By: Joe Carnicella, intellectual property attorney at Picadio Sneath Miller & Norton, P.C.
On November 20, 2012, the Federal Circuit held that a method to assess the risk of fetal Down’s syndrome is not patent-eligible subject matter pursuant to 35 U.S.C. 101. In PerkinElmer Inc. v. Intema Ltd., a unanimous panel considered the issue of patentability under section 101 and concluded that Intema’s screening patent, U.S. Patent No. 6,573,103 (“the ‘103 patent”), was not drawn to patent-eligible subject matter.
According to 35 U.S. C. 101, “Whoever invents or discovers any new and useful process, machine, manufacture, or composition of matter, or any new and useful improvement thereof, may obtain a patent therefor . . . .” The U.S. Supreme Court has held that section 101, while broad in nature, is subject to certain limitations, and laws of nature, natural phenomena, and abstract ideas are not patentable. Mayo Collaborative Servs. v. Prometheus Labs, Inc., 132 S. Ct. 1289, 1293 (2012). For example, mental processes and products of nature are not patent-eligible subject matter. For a process claim to cover a patentable application of, for example, a natural law, it must contain other elements or a combination of elements sufficient to ensure that the patent in practice amounts to significantly more than a ptent upon the natural law itself.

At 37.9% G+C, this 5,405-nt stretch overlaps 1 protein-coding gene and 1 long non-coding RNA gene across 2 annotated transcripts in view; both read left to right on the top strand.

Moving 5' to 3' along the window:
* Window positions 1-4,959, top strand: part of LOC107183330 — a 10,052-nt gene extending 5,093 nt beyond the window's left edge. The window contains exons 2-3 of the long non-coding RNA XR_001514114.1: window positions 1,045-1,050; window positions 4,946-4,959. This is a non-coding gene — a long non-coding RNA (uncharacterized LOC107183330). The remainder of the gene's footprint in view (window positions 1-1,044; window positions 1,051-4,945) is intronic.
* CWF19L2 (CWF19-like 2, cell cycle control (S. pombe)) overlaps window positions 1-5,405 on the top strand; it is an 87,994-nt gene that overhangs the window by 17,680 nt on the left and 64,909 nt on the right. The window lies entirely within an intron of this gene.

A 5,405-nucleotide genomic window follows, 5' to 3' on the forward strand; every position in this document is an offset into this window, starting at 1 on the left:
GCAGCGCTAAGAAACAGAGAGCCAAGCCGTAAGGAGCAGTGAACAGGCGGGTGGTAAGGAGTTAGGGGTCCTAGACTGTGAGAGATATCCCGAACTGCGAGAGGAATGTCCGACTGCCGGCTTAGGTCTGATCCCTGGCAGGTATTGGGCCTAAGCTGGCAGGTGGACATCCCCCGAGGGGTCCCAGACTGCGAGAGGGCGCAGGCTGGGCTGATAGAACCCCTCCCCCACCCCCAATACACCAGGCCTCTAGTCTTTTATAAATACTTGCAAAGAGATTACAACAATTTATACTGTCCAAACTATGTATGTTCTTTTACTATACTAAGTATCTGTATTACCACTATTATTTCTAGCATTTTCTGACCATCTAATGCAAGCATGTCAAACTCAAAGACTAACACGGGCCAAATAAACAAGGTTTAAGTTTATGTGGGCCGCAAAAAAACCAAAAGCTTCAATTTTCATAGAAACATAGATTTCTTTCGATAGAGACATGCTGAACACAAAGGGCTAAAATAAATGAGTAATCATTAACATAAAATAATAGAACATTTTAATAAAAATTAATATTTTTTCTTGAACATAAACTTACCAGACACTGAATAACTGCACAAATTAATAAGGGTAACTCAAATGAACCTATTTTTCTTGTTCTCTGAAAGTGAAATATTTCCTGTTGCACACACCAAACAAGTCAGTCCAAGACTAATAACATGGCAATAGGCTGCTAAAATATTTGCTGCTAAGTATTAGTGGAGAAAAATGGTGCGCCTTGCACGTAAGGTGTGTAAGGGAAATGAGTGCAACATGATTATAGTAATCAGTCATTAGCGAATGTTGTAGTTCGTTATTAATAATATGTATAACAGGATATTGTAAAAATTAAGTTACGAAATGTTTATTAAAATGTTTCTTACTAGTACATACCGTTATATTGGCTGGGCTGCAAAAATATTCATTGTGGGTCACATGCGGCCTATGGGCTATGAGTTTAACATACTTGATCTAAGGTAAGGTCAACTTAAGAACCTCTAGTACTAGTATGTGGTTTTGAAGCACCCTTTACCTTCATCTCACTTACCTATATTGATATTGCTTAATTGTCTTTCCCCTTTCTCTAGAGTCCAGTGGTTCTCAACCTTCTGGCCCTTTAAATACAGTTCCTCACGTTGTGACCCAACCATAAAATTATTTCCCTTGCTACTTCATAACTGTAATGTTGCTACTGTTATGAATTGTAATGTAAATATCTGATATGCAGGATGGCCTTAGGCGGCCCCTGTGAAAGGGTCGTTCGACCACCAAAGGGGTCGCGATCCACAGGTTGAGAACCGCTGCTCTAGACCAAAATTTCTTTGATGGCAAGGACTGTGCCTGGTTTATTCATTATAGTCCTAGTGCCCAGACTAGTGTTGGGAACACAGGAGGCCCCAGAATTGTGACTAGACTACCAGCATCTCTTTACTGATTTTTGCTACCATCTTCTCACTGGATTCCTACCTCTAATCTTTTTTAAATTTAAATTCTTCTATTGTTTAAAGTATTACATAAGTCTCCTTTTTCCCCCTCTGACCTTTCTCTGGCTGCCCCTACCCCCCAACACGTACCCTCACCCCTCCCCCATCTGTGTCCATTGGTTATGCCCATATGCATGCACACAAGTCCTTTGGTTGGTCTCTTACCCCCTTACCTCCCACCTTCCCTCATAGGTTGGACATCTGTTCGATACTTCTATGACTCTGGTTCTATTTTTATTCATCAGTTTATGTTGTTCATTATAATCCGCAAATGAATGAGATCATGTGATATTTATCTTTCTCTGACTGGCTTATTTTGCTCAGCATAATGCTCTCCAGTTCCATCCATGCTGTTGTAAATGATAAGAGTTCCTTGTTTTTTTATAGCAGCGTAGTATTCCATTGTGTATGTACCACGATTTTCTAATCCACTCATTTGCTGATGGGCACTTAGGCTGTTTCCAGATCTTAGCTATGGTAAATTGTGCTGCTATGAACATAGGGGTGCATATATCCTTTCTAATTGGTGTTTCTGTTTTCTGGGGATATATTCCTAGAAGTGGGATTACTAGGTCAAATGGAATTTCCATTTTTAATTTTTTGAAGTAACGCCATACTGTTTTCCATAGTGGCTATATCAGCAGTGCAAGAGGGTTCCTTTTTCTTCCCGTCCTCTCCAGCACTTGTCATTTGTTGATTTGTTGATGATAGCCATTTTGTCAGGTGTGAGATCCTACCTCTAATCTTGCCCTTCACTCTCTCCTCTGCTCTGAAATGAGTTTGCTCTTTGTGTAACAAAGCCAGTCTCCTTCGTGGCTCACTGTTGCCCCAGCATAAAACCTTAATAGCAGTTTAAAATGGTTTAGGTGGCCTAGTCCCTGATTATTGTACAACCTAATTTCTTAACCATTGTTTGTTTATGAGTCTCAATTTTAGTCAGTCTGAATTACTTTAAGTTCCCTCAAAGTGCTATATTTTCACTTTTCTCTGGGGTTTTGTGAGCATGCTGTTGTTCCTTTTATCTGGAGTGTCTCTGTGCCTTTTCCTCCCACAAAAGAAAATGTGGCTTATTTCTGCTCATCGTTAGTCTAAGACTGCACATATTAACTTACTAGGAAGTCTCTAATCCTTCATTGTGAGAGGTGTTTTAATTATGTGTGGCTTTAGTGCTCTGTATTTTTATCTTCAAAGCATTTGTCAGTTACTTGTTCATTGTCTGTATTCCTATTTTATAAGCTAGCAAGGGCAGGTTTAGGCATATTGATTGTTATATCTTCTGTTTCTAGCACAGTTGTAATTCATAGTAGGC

The ‘103 patent disclosed specific screening methods, which used markers from both the first and second trimesters of pregnancy, to estimate the risk of fetal Down’s syndrome. The Federal Circuit relied on two decisions to support its ruling that such methods do not cover patent-eligible subject matter. In Mayo Collaborative Services, the U.S. Supreme Court held that two patents on a diagnostic test used to treat autoimmune diseases were invalid because patents based on the use of a natural law must also contain an inventive concept. In Association for Molecular Pathology v. Myriad Genetics Inc., the Federal Circuit held that isolated human genes are patent-eligible but method claims for comparing or analyzing DNA sequences are not patent-eligible because the process claims were drawn to abstract mental processes. With respect to PerkinElmer, the Federal Circuit noted that the ‘103 patent did not require any action besides comparing data with known statistical information. Also, the court concluded that the relationship between screening marker levels and the risk of fetal Down’s syndrome related to a law of nature claim. According to the Federal Circuit, because the asserted claims recite an ineligible mental step and natural law, and no aspect of the method converts these ineligible concepts into patent applications of those concepts, the claims cannot stand.
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